• “Does it spark joy??” Well, no. But the bandaids have to stay anyway. Joy is a funny word, and I feel like it shouldn’t apply to possessions as much as implied in her method. Don’t get me wrong, I get just as giddy over a new shampoo as the next girl. But I’m not joyous over it. I’m not even joyous about my favorite dress. Joy should be reserved for things far more eternal than things we keep in boxes. My children spark joy, but their crap all over the floor does not. So alternatively, I ask myself:
    • “Does this serve a common purpose?”
    • “Have I worn this at all this year?”
    • “When was the last time my children played with this?”
    • “Would I miss this if it were gone?”
    • “Is this a distraction that I should eliminate?”
  • Honoring the home. I actually found this practice of hers lovely. As someone who can be sensitive to places – I have a strange relationship with our home. Don’t worry, it’s weird. I believe in taking time to acknowledge your home. To thank God for your home, and to respect the tremendous gift from God that a home is, is a perfectly valid way to spend 30 seconds on the floor. Unless you have hardwood floors like us, that hurts.
  • Dying to self. It isn’t hard for me to get rid of things. It’s easy, and liberating. But while I long for clean surfaces, simplistic silhouettes and discrete sentiment throughout our home – my husband differs from those ideals. He can be attached to things in a way I’m not always sensitive to. While I could holler about how much we DON’T need things, it takes him longer. He has to process, he has to let go of things in his own time, and I need to shut up. For me, keeping silent and patient is dying to self.


While going through my closet, I came across a small box that I often forget about and rarely open. It’s moved from apartment to apartment, house to house. Despite my neglect of it, I always insist on keeping it. It’s just a box of photographs from high school. They’re mainly from my photography courses, but there are several of me, my friends, my family, our home, and the innocent silliness of youth.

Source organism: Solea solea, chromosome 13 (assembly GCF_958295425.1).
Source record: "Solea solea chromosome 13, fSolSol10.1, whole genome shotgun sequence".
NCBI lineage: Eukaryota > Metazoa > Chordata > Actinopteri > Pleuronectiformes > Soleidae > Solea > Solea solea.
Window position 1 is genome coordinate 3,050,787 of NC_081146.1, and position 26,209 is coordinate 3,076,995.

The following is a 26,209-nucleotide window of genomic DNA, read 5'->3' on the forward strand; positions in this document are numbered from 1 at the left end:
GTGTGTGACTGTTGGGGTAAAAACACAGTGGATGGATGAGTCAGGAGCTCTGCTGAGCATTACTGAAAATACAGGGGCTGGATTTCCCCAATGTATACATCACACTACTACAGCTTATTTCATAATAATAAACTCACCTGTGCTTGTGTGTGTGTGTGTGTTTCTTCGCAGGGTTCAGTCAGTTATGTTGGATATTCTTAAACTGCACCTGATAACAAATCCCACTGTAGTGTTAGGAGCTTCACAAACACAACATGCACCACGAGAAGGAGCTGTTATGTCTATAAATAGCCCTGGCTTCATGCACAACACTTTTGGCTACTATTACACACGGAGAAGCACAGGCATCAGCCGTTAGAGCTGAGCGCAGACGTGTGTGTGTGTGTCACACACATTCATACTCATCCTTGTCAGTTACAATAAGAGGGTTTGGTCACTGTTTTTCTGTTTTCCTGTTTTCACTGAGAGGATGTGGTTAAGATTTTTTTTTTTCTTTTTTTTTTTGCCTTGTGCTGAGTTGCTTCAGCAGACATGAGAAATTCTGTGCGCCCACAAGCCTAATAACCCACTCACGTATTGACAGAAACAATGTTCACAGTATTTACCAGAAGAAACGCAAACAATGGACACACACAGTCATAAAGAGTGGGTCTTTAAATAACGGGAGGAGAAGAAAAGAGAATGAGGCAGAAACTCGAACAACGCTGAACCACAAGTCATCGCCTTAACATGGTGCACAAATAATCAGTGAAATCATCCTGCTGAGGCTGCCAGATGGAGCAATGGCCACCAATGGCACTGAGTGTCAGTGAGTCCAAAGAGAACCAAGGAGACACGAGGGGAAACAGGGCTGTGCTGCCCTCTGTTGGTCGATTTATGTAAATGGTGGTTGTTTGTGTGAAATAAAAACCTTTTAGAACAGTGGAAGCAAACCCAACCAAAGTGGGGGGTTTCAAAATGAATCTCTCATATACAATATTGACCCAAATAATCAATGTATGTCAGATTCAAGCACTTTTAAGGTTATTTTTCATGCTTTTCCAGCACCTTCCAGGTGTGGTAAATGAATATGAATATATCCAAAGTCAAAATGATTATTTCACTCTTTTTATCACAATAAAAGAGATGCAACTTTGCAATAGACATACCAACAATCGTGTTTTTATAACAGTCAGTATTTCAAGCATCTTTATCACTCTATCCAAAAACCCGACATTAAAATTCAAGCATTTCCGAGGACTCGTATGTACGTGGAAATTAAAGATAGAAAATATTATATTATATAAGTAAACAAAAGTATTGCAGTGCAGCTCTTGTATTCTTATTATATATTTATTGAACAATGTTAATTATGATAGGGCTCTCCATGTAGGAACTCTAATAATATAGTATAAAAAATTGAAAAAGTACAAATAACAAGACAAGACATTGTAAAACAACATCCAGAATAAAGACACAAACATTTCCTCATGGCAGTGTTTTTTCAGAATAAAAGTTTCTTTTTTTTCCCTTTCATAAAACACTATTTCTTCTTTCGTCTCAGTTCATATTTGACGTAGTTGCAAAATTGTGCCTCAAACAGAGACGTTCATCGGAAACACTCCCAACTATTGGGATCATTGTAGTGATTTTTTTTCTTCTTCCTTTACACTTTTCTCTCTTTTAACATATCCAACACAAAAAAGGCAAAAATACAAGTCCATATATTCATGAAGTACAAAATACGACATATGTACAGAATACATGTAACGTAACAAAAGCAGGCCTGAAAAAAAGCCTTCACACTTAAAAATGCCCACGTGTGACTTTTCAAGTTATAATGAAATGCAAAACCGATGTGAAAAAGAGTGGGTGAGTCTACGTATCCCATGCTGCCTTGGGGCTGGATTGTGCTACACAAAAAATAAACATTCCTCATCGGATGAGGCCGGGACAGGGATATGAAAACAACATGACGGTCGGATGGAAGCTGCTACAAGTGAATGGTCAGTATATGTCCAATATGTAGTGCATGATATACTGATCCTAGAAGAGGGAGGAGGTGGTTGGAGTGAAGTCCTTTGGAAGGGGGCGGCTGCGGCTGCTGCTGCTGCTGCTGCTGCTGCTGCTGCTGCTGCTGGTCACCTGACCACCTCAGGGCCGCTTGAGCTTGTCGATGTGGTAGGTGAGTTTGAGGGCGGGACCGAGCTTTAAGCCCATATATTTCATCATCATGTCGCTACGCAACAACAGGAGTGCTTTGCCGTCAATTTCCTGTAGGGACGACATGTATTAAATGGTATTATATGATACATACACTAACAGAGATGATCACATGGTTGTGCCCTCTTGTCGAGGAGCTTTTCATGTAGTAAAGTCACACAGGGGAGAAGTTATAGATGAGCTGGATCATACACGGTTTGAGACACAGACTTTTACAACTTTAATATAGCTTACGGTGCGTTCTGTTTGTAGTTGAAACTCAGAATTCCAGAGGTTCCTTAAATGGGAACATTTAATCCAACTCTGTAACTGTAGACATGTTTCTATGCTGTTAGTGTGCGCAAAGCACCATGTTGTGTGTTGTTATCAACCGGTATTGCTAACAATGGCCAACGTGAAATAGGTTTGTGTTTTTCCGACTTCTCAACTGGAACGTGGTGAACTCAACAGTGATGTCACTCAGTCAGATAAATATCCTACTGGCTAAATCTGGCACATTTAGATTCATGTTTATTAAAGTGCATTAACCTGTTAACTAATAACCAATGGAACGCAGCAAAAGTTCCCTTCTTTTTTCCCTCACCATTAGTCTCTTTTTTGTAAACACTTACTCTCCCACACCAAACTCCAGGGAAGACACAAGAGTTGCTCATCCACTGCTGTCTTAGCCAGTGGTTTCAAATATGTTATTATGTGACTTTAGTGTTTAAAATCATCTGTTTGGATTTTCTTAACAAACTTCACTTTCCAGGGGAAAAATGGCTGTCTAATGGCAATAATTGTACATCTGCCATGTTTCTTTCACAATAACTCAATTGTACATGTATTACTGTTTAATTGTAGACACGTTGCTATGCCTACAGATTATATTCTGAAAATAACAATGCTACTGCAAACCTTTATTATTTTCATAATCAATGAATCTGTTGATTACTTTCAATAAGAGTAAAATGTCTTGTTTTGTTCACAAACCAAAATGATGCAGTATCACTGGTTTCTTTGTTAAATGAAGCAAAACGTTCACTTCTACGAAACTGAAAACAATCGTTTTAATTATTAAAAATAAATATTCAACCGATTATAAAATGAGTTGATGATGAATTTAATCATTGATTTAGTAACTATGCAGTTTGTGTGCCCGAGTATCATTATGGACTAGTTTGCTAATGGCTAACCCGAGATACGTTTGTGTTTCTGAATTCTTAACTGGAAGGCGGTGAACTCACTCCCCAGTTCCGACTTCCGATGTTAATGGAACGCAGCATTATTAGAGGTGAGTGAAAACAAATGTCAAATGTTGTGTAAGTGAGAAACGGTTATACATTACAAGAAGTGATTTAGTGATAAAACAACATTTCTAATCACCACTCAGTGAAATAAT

I decided I could let this box go – I didn’t need it. It no longer served any purpose, apart from nostalgia.

But then I recalled memories of seeing pictures of my parents when they were young, before marriage and children. I loved to see them, especially my mom’s. I loved to see who they were in the “before time”. I loved to see them being silly and naive, innocent and spontaneous. And I’m sure, at times, I needed to see them, as a grounding reminder that they too – were teenagers.

The small box remains on the shelf. 

So I imagine my grown children and I sitting at some futuristic dining table. While I bounce one of many grandchildren, they peruse this small box, the one tribute to my adolescence. As he puts the lid back on the box, I can just see my one son look up and say:

“That’s really cool Mom – but I’m glad there’s only one box.”